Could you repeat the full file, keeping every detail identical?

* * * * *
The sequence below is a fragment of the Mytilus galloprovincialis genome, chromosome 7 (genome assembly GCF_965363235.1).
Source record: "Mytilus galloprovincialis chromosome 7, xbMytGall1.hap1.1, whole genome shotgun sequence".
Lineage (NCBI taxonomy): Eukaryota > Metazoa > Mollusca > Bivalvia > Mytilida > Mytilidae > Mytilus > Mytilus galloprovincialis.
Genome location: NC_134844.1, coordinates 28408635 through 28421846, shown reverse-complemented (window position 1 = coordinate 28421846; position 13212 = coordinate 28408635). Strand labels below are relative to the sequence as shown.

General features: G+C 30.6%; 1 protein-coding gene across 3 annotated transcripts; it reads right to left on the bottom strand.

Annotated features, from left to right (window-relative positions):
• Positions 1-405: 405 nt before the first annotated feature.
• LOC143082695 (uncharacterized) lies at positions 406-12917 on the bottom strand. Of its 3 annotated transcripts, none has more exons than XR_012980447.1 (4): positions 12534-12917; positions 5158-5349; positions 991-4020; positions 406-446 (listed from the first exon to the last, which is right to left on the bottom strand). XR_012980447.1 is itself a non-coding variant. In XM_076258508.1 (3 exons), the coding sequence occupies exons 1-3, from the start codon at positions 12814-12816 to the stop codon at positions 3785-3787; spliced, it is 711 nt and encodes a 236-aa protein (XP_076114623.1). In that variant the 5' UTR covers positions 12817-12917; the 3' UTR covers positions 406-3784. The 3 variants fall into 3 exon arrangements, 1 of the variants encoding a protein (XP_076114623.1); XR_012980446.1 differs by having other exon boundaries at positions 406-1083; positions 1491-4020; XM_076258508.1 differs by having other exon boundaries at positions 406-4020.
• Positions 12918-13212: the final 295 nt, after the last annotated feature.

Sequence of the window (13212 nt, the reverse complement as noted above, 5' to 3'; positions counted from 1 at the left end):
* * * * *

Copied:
The sequence below is a fragment of the Mytilus galloprovincialis genome, chromosome 7 (genome assembly GCF_965363235.1).
Source record: "Mytilus galloprovincialis chromosome 7, xbMytGall1.hap1.1, whole genome shotgun sequence".
Lineage (NCBI taxonomy): Eukaryota > Metazoa > Mollusca > Bivalvia > Mytilida > Mytilidae > Mytilus > Mytilus galloprovincialis.
Genome location: NC_134844.1, coordinates 28408635 through 28421846, shown reverse-complemented (window position 1 = coordinate 28421846; position 13212 = coordinate 28408635). Strand labels below are relative to the sequence as shown.

General features: G+C 30.6%; 1 protein-coding gene across 3 annotated transcripts; it reads right to left on the bottom strand.

Annotated features, from left to right (window-relative positions):
• Positions 1-405: 405 nt before the first annotated feature.
• LOC143082695 (uncharacterized) lies at positions 406-12917 on the bottom strand. Of its 3 annotated transcripts, none has more exons than XR_012980447.1 (4): positions 12534-12917; positions 5158-5349; positions 991-4020; positions 406-446 (listed from the first exon to the last, which is right to left on the bottom strand). XR_012980447.1 is itself a non-coding variant. In XM_076258508.1 (3 exons), the coding sequence occupies exons 1-3, from the start codon at positions 12814-12816 to the stop codon at positions 3785-3787; spliced, it is 711 nt and encodes a 236-aa protein (XP_076114623.1). In that variant the 5' UTR covers positions 12817-12917; the 3' UTR covers positions 406-3784. The 3 variants fall into 3 exon arrangements, 1 of the variants encoding a protein (XP_076114623.1); XR_012980446.1 differs by having other exon boundaries at positions 406-1083; positions 1491-4020; XM_076258508.1 differs by having other exon boundaries at positions 406-4020.
• Positions 12918-13212: the final 295 nt, after the last annotated feature.

Sequence of the window (13212 nt, the reverse complement as noted above, 5' to 3'; positions counted from 1 at the left end):